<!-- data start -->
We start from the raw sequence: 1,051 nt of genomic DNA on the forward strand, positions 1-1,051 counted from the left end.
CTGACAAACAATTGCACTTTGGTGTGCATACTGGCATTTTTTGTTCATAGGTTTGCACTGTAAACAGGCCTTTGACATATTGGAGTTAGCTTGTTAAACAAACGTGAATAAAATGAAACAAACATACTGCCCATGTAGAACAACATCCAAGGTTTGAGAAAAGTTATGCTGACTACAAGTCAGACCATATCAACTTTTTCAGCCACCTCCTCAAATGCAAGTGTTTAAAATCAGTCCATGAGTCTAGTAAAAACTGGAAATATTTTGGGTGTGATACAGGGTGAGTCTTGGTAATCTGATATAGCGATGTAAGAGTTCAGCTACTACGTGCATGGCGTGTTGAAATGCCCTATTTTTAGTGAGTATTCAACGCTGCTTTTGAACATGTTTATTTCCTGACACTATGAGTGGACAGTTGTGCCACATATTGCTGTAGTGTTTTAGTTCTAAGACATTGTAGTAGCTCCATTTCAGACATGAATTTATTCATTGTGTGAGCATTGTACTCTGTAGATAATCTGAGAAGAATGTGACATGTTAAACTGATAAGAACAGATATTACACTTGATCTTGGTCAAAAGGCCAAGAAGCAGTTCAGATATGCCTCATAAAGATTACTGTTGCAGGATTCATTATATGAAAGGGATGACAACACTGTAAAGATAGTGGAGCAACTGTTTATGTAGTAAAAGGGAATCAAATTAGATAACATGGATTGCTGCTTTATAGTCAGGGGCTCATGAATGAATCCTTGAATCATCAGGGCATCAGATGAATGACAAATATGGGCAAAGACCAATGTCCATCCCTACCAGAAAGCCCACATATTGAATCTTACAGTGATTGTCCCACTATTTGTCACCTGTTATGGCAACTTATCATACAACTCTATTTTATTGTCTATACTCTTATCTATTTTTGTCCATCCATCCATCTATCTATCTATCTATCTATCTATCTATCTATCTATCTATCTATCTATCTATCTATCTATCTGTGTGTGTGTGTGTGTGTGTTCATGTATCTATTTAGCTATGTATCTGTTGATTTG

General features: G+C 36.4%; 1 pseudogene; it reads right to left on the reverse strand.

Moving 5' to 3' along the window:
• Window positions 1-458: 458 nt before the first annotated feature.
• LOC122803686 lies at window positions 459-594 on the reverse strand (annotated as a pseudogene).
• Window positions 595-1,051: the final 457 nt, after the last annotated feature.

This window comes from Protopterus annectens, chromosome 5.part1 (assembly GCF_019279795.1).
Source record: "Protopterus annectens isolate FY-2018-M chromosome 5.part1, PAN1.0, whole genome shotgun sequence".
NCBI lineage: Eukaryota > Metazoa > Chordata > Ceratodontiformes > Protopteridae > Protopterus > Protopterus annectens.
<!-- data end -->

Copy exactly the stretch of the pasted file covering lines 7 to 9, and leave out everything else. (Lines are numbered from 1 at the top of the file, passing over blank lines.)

• Window positions 595-1,051: the final 457 nt, after the last annotated feature.

This window comes from Protopterus annectens, chromosome 5.part1 (assembly GCF_019279795.1).
Source record: "Protopterus annectens isolate FY-2018-M chromosome 5.part1, PAN1.0, whole genome shotgun sequence".